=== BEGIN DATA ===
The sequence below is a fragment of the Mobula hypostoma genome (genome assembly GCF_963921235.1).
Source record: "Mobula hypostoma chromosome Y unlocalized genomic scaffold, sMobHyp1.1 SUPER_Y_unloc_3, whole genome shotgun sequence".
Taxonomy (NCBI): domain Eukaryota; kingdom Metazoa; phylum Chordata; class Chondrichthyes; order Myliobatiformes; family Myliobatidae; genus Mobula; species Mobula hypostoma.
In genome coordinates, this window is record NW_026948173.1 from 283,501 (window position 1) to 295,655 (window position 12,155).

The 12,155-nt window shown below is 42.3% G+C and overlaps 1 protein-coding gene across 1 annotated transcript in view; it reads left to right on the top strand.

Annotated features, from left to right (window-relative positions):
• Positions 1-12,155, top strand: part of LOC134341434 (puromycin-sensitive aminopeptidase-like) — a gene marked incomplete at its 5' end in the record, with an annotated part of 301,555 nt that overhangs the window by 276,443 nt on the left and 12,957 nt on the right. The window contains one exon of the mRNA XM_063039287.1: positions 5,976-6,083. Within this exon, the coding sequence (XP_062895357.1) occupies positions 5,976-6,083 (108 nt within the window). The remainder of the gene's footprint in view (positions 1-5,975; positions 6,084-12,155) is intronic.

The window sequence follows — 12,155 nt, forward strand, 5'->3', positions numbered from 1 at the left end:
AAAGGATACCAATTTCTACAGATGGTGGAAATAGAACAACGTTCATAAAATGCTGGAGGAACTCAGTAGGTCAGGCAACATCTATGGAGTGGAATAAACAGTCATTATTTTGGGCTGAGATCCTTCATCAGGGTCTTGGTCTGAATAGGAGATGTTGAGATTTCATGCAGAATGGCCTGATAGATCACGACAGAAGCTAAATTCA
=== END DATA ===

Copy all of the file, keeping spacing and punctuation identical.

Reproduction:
The sequence below is a fragment of the Mobula hypostoma genome (genome assembly GCF_963921235.1).
Source record: "Mobula hypostoma chromosome Y unlocalized genomic scaffold, sMobHyp1.1 SUPER_Y_unloc_3, whole genome shotgun sequence".
Taxonomy (NCBI): domain Eukaryota; kingdom Metazoa; phylum Chordata; class Chondrichthyes; order Myliobatiformes; family Myliobatidae; genus Mobula; species Mobula hypostoma.
In genome coordinates, this window is record NW_026948173.1 from 283,501 (window position 1) to 295,655 (window position 12,155).

The 12,155-nt window shown below is 42.3% G+C and overlaps 1 protein-coding gene across 1 annotated transcript in view; it reads left to right on the top strand.

Annotated features, from left to right (window-relative positions):
• Positions 1-12,155, top strand: part of LOC134341434 (puromycin-sensitive aminopeptidase-like) — a gene marked incomplete at its 5' end in the record, with an annotated part of 301,555 nt that overhangs the window by 276,443 nt on the left and 12,957 nt on the right. The window contains one exon of the mRNA XM_063039287.1: positions 5,976-6,083. Within this exon, the coding sequence (XP_062895357.1) occupies positions 5,976-6,083 (108 nt within the window). The remainder of the gene's footprint in view (positions 1-5,975; positions 6,084-12,155) is intronic.

The window sequence follows — 12,155 nt, forward strand, 5'->3', positions numbered from 1 at the left end:
AAAGGATACCAATTTCTACAGATGGTGGAAATAGAACAACGTTCATAAAATGCTGGAGGAACTCAGTAGGTCAGGCAACATCTATGGAGTGGAATAAACAGTCATTATTTTGGGCTGAGATCCTTCATCAGGGTCTTGGTCTGAATAGGAGATGTTGAGATTTCATGCAGAATGGCCTGATAGATCACGACAGAAGCTAAATTCA